David Bourget (Western Ontario)
David Chalmers (ANU, NYU)
Rafael De Clercq
Ezio Di Nucci
Jack Alan Reynolds
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Studies in History and Philosophy of Science Part A 34 (4):763-780 (2003)
I examine Popper's claims about Newton's use of induction in Principia with the actual contents of Principia and draw two conclusions. Firstly, in common with most other philosophers of his generation, it appears that Popper had very little acquaintance with the contents and methodological complexities of Principia beyond what was in the famous General Scholium. Secondly Popper's ideas about induction were less sophisticated than those of Newton, who recognised that it did not provide logical proofs of the results obtained using it, because of the possibilities of later, contrary evidence. I also trace the historical background to commonplace misconceptions about Newton's method.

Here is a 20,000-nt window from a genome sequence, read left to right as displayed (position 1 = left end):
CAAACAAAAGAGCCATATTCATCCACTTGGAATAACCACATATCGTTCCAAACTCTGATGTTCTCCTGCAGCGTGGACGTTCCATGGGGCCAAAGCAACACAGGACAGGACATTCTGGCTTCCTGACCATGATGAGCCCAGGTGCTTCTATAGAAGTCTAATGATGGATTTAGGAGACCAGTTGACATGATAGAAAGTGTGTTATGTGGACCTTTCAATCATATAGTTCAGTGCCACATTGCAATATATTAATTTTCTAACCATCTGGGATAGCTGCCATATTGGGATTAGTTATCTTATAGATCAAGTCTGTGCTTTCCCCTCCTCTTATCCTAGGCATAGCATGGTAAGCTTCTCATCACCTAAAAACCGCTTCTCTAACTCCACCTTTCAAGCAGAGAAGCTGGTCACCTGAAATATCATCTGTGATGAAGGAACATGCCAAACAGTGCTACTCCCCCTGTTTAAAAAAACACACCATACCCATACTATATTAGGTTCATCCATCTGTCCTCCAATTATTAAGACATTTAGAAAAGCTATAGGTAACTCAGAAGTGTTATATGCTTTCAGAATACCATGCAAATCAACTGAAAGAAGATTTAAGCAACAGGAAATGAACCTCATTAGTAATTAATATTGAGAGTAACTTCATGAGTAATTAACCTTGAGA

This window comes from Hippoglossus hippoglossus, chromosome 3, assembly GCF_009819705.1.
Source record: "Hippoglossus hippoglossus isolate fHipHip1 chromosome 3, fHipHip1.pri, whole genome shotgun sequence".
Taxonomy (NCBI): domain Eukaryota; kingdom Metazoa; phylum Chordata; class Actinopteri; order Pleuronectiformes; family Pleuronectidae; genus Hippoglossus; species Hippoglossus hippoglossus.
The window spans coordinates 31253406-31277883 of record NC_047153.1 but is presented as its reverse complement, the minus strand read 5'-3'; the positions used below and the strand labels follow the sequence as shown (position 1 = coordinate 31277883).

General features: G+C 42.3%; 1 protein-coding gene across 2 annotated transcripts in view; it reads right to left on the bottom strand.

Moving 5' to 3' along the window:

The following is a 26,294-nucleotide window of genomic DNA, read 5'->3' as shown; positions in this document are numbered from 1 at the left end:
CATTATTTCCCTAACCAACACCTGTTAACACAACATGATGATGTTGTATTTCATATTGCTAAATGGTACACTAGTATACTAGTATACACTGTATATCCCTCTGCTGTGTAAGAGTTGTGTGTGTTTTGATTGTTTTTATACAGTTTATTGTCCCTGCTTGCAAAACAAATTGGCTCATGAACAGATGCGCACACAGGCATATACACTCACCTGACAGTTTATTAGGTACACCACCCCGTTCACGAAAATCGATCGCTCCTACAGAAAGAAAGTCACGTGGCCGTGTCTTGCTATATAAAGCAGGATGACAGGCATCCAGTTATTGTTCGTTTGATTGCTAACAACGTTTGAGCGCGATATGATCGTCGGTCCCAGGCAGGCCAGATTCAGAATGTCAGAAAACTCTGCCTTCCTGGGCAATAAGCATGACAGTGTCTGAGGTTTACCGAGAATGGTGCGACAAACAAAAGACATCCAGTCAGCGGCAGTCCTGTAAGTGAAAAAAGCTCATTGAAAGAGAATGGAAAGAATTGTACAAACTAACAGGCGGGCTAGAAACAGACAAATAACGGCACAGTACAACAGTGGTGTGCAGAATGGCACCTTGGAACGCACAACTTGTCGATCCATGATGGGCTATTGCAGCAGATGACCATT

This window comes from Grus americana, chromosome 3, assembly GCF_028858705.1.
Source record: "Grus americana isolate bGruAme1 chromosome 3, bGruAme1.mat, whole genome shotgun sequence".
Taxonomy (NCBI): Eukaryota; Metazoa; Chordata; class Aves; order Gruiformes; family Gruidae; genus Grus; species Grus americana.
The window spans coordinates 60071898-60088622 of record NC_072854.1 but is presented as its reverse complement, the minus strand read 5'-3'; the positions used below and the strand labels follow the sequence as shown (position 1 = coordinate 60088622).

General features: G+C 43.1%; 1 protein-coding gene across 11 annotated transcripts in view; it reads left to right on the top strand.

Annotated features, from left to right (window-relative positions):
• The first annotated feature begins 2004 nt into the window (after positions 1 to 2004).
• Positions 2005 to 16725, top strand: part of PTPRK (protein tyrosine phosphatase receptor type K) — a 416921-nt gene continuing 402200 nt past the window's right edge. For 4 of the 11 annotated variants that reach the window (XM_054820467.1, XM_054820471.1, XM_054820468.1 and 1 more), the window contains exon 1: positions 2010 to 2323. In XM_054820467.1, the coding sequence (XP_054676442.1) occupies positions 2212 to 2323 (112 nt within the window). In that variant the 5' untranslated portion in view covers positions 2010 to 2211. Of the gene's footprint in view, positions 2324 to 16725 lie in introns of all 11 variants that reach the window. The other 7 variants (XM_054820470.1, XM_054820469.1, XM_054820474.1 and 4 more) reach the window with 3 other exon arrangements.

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References found in this work BETA
William Harper (2002). Newton's Argument for Universal Gravitation. In I. Bernard Cohen & George E. Smith (eds.), The Cambridge Companion to Newton. Cambridge University Press 174--201.
J. Worrall (2000). The Scope, Limits, and Distinctiveness of the Method of 'Deduction From the Phenomena': Some Lessons From Newton's 'Demonstrations' in Optics. British Journal for the Philosophy of Science 51 (1):45-80.
Isaac Newton (1704). Opticks. Dover Press.
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